Tuesday, October 18, 2016

How Salt Lake Locals Can Make Their Vote Count for a Change

Look what I got in the mail last week? Yep. And like most of you, I know exactly which boxes I'm checking at the top of the ballot. As I work my way down, though, it gets a bit murkier. By the time I hit bottom, I'm just looking for names I recognize. I usually feel a niggling sense of guilt over my complete ignorance about local politics. But how much could it matter?

Catherine Kanter

Well... it turns out this stuff is pretty important, people. Don't believe me? See what Samantha Bee has to say about the bang up job we all did in the last election, when nobody showed up to the midterms and blatantly ignored local politics. 


Yeah. Not our finest moment. But I get it. We're in the same boat, you and I. This sleep-deprived rowboat filled with screaming children that are always one step away from the doctor's office. As parents, we just don't have time to research and carefully select anything. And while I get to feel like a superior, responsible adult because I cast a ballot, I'll never know how often my haphazard scribbles have resulted in budget cuts and teacher layoffs at our school or the kind of air quality that makes me cringe every time I hear my kid cough.

So this election season, if you live in Salt Lake County, I'm gonna do you a solid. Because I happen to know a little bit about the race for Salt Lake County Council. Why should you care? Well, the Salt Lake County Council is in charge of some pretty vital things. And the decisions they make touch our everyday life in a myriad of ways that you're probably not even aware of. Here's a short list of stuff they're in charge of within Salt Lake County:
  • The budget
  • The laws
  • The ordinances
  • Dividing the county up into precincts
  • Overriding the Executive (translation, the mayor)
  • Making appointments to empty county seats
  • Oversight of the county jail
  • Basically everything that starts with county in Salt Lake County
Who is running for Salt Lake County Council? Funny you should ask...


Catherine Kanter

First up, we have the incumbent. His name is Richard Snelgrove (yes, he's a Republican). As his name might suggest, he's from around here. Richard has been running for local offices since 1998. He's lost more than half of the elections he's been in, but he won a seat on the Salt Lake County Council in 2010. I've looked at Richard's record in office and while he considers himself a champion of taxpayers, his decisions as a member of the council strike me as short-sighted and poor governance. And now Richard is up for re-election. Oh, goodie.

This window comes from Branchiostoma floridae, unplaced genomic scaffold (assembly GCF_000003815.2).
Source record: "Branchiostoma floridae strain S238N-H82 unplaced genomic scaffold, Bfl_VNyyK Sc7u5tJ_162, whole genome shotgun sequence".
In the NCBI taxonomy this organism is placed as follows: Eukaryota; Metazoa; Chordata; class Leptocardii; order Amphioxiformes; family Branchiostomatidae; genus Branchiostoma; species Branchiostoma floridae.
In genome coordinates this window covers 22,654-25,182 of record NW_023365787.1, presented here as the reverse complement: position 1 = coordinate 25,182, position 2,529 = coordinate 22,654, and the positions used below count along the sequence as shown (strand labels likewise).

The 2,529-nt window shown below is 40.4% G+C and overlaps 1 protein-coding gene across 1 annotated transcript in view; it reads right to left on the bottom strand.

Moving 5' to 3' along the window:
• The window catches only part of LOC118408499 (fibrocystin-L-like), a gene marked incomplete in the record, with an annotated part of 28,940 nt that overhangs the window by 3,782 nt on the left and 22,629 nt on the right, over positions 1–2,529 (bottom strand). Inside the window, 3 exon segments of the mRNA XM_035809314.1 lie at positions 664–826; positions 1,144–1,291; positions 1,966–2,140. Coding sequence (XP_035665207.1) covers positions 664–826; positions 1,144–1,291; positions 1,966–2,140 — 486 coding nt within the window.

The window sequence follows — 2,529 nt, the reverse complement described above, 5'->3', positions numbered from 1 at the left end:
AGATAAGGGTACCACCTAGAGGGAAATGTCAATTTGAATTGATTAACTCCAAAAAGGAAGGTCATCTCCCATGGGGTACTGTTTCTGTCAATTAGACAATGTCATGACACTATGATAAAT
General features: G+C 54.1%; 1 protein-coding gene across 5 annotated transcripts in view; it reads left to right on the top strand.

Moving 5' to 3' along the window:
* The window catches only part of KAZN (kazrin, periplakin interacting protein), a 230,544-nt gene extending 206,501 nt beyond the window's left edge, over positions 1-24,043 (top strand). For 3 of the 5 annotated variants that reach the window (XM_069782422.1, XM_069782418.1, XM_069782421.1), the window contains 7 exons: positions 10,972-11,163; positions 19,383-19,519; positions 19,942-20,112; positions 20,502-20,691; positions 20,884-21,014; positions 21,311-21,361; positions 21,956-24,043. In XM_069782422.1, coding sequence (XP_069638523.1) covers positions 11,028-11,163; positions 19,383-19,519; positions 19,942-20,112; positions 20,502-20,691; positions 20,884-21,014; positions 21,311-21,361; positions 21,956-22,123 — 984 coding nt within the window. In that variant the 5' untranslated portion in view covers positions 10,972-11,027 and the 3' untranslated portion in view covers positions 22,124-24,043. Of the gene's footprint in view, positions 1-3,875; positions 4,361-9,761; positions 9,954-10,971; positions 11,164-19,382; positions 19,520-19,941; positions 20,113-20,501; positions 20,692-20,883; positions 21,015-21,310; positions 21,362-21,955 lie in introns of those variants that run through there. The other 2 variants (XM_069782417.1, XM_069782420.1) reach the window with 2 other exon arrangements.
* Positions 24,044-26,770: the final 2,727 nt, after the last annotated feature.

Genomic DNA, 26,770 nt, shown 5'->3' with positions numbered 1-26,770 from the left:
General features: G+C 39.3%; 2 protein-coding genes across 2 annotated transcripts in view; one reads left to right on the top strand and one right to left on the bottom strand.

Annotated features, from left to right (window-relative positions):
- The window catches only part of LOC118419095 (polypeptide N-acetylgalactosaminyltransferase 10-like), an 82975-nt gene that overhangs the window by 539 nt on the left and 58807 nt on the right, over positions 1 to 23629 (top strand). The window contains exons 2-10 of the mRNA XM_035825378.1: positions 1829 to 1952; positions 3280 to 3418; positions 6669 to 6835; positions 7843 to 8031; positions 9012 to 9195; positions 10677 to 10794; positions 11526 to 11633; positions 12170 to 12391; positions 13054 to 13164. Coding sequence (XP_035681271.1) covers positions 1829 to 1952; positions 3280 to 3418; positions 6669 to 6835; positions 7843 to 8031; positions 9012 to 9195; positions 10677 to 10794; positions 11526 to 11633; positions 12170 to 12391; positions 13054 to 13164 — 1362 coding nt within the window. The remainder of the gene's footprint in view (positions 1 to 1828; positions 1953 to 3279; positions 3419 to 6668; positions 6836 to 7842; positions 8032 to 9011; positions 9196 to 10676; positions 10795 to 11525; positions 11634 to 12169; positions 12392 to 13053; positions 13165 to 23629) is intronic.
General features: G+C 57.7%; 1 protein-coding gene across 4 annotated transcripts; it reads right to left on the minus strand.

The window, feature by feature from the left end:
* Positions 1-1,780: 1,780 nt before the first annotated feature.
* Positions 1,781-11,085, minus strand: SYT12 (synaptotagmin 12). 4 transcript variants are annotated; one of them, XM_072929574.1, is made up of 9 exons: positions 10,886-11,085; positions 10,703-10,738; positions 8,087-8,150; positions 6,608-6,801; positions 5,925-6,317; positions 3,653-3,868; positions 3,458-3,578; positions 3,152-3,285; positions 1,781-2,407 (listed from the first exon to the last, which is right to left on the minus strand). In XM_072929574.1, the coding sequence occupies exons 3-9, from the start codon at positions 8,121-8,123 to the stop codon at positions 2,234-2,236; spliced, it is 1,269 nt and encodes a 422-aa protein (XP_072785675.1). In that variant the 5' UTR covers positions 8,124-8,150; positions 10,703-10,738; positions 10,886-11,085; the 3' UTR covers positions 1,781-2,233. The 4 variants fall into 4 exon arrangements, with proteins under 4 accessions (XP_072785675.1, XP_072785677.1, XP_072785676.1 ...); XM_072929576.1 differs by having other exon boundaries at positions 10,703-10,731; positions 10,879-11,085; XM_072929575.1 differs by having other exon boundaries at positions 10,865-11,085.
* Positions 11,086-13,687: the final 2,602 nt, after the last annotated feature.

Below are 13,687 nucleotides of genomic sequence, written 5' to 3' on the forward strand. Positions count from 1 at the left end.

Catherine Kanter

His challenger? Catherine Kanter. The daughter of two teachers from Oklahoma, Catherine has made her home in the Wasatch mountains with her two boys and husband. By profession, she is an attorney, but Catherine has been getting involved in local causes and serving her community for years. She's been part of the Granite Community Council and more recently, was appointed as part of the Mountain Planning District Commission. She's running for office because she's passionate about local politics and believes good governance has the power to change ordinary lives.

I'll admit, I'm a sucker for someone whose life looks life mine. Why? Because I assume that on some level, she faces the same challenges I do as a mother. But let's dig a little deeper. What does the internet tell me is important to Catherine? One glance at her website and I'm in. Because her issues look a laundry list of things that as a Salt Lake local, I'd really like to see change.
  • Criminal Justice Reform: Catherine sees this as a matter of pubic safety, but also acknowledges that much of the problem stems from rampant mental health and substance abuse issues. She'd look for ways to get at the root cause. Lady is speaking my language!
  • Transportation: Public transit has expanded, but it still needs to improve, especially in certain areas of the county that have been left out of the loop. YASSS.
  • Early Childhood Education: Investing in kids and families is an easy way to grow healthier communities. We need to so SO SO much more of this. Catherine serves on the board of trustees at Neighborhood House, the only NAEYC accredited non-profit preschool in Utah with a sliding scale fee structure. She's advocating for finding ways to help our communities do more for kids sooner. And I am totally on board with that.
  • Air quality: Want to stop coughing like a hyena through the entire winter? Me, too. Catherine has your back and she's going to work hard to help our kiddos stop choking on air so thick, you could take a bite out of it. Preach, sister! 
Here's the great part- you don't have to take my word for it. Because last week, an unprecedented 40 different local leaders came forward to endorse Catherine and show bi-partisan support for her campaign. This includes the Salt Lake County Mayor, the Mayor of South Salt Lake, four of the current Salt Lake County Council members, and 3 State Senators. So the next time you drive by one of Snelgrove's campaign signs, illegally hung on the highway overpasses, I hope you'll remember a name you might not have recognized before. Catherine Kanter. She's towards the bottom of the ballot, but she's on the top of my list for Salt Lake County council.

And no matter who you support, vote damnit. It matters. 

Want to learn more about Catherine and her campaign? You can follow her on Facebook and drop into one of her community events to chat. 

2 comments:

Mandi - www.DarnGoodLemonade.com said...

Mike and I have our ballots, we are researching every candidate, yay for mail ballots that allow us to research our choices!

Kaz Weida said...

I agree. Mail ballots save my bacon. Every time.

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